Career Prospects :: Studying Sports Management

Sports Management Career Opportunities

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Athletes may be the face of a sports organization, but they aren’t the only stars. Behind every double play, touchdown, and penalty shot sits the skilled management professional that made the game possible – whether they’re coordinating administrative details or working to attract crowds. Everything from major league franchises to club teams require personnel capable of fulfilling a wide variety of functions.

Careers with a sports management degree are highly sought-after, as the chance to work with professional, collegiate, or recreational athletics attracts a great many professionals from a variety of disciplines. A number of the positions within the field derive from similar concepts present in corporations. Athletic organizations require the same brand of financial, operational, and market outreach support as any other business, which means the fundamental skills required to do those jobs in other fields can still be applicable. However, knowledge of the issues specific to the industry can only help an aspiring sport manager as they make their move into the industry.

For financial professionals in sport, player and vendor contracts can be an essential part of the job, and often demand specific knowledge of negotiation and athlete valuation to navigate. For marketers, the challenge isn’t just to sell a product, but to bring in attendees, which has its own nuanced difficulties. They might also be responsible for coordinating a franchise’s external communications and facilitating the essentially close bond between local fans and their home team. These are issues that demand a specialized set of skills beyond the typical corporate environment, which is largely what lends the field such magnetism to job hunters.

Here’s a breakdown of some more opportunities in the field, some of them completely unique to sport as an industry.

Jobs With a Sports Management Degree

Game Day and Event Coordination

These organized, dynamic professionals oversee all of the essential elements that go into effectively promoting, executing, and broadcasting (if applicable) an athletic event. Often acting as liaisons between fans, the venue, and management, game day coordinators help to create a lively, engaged environment for the audience, and ensure that the event itself is a pleasant experience for all attendees.

Athletics Administrators

Athletics Administrators are often the central decision makers in sports organizations, responsible for supervising nearly every facet of a franchise, team, or club. Anything from ordering equipment to hiring and firing staff can fall within their purview. Their job can also involve ensuring compliance with changing legal regulations, particularly in the collegiate setting.

Sport Marketing

Sports marketing professionals have to focus on both creating buzz surrounding the franchise or organization they serve and managing the ways in which sponsorships may affect the team’s brand. Overall, their mission is to promote the team, its players, and whatever other stories or assets draw public interest, increasing sales and strengthening the voice of the organization. Expertise in both digital and traditional media is just as useful to a sports organization as any other.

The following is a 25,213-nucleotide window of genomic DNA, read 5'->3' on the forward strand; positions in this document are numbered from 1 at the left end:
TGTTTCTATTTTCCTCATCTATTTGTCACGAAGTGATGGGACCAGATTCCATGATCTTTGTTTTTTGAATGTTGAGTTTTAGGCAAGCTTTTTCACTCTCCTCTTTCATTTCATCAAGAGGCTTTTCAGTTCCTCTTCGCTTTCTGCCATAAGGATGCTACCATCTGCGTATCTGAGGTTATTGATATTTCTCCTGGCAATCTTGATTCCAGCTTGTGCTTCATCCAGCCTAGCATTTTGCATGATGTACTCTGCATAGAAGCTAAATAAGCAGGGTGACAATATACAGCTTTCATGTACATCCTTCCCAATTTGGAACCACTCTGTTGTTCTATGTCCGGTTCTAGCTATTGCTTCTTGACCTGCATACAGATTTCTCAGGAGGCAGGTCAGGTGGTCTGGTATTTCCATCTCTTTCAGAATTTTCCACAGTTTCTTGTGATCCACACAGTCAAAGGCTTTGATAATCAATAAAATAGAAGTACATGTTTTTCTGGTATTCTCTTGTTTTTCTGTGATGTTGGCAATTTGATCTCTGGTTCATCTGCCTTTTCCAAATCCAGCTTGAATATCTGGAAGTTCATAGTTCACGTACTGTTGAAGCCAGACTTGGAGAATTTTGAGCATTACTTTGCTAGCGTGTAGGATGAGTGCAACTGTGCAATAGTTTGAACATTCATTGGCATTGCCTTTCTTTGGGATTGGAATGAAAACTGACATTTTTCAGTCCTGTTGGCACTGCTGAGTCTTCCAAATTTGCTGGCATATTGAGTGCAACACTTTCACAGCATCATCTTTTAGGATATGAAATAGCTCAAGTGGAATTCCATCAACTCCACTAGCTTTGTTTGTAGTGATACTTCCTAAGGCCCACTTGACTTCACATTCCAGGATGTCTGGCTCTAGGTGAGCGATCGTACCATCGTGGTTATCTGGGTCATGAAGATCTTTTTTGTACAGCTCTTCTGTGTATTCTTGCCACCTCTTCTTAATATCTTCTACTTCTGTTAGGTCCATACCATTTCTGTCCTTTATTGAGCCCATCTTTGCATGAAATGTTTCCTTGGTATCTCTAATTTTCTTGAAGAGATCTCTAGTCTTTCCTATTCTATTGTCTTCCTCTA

Facility Operations Manager

Leadership in this field revolves around ensuring that the resources necessary to properly maintain and improve an athletic venue are applied effectively. Facility operations managers may also play an important role in facilitating maintenance, organizing the ticket sales and entry process, and coordinating emergency response plans.


Financial and Contract Analyst

The business of sport isn’t entirely dissimilar to other industries. As with any organization, sports teams and franchises aim to be as fiscally efficient and profitable as possible. Financial analysts in sport support this goal much in the same way they do in other businesses: analyzing available funds, capital, and expenditures to maximize revenue and report on performance. Considering that much of the company’s capital may involve athlete salaries and fees offered through vendor agreements, they may also be called upon to analyze the terms of a pending contract to ensure that it reflects the organization’s best interests, from a financial stand-point.

Guest Relations Manager

Ensuring that fans have a positive experience with every member of the venue’s customer service staff falls to the guest relations manager. From the first person to greet each attendee to the employee selling team merchandise, it falls to the guest relations manager to make each interaction with fans a satisfying one. They might do this by coordinating with members from each sub-set of employees to ensure that all organizational policies are being adhered to, or by taking the lead in resolving any disputes or issues that may arise.

Corporate Partnerships Manager

Sport organizations are certainly not strangers to corporate partnerships and agreements, with teams frequently working to promote a product or company in exchange for initial or ongoing fees. The corporate partnership manager oversees these partnerships, discovering new opportunities, developing agreements, and ensuring their proper execution to benefit both parties. Other types of partnerships in sport may include those with media, like exclusivity agreements regarding broadcasting rights.

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